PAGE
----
Smith goes on to describe the process of the externalization of the Christian religion, saying that Christian discussion began to center:

     not on transcendent realities, and not on faith, man’s relation to them, but on the conceptualization of both, and on man’s relation to those conceptualizations: on believing.

     Dogma—systematized teaching—comes from the conceptualization and concretization of constant transcendent realities. The mind limited strictly to intellect can avoid the real subject for what seems like forever. And when the mind seeks to defend itself with intellectual propositions and moral proclamations, it is difficult for the Spirit, pervasive as it is, to break through. The individual becomes ensnared in the thicket of his or her own system. Intellectual assent to beliefs and teachings may come to take the place of the presence inherent in spiritual experience. But intellectual assent to the propositions of the intellect does not tend to the integration of the self both within itself and interpersonally with others as spiritual experience does.
     Paul offers spiritual experience as the sine qua non, as the essential characteristic of the Christian: “Any one who does not have the Spirit of Christ does not belong to him” (Rom. 8:9).
     Experience in the Spirit is the great transformation hidden in the heart of Christianity. Paul tells his spiritual brethren that “you are not in the flesh, you are in the Spirit, if in fact the Spirit of God dwells in you” (Rom. 8:9). In other words, one belongs to another order of Being when the otherworldly Spirit overwhelms heart and mind.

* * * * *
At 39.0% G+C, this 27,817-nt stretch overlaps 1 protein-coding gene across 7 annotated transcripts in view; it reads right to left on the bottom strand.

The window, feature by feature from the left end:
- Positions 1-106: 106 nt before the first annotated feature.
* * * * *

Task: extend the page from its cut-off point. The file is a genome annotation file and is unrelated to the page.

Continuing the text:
Risking externalization then, how is mysticism to be defined? It is the quest for Being. To take refuge in God through Union with God is that which the mystical heart seeks beyond all else. In mysticism, the presence of the Lord abides within the individual, and can therefore be experienced in the surrender of everything else. (It is more precisely true that the experience experiences itself; not even the individual is mediator of this experience.) In mysticism, the Church in all its splendor and the Bible in all its glory are ultimately signposts to the true glory and splendor inherent in union with God.
     The highest, deepest mysticism always involves a realization of union with God. Mystics as individuals choose no longer to experience themselves as separate from God; they strive above all else to bridge the sense of distance between themselves and God. Their drive becomes to find the highest state of Being and to remain there. Paul speaks of this universal motivation and its resolution in experience in God:

     that they should seek God, in the hope that they might feel after him and find him. Yet he is not far from each one of us, for “In him we live and move and have our being” (Acts 17:27–28).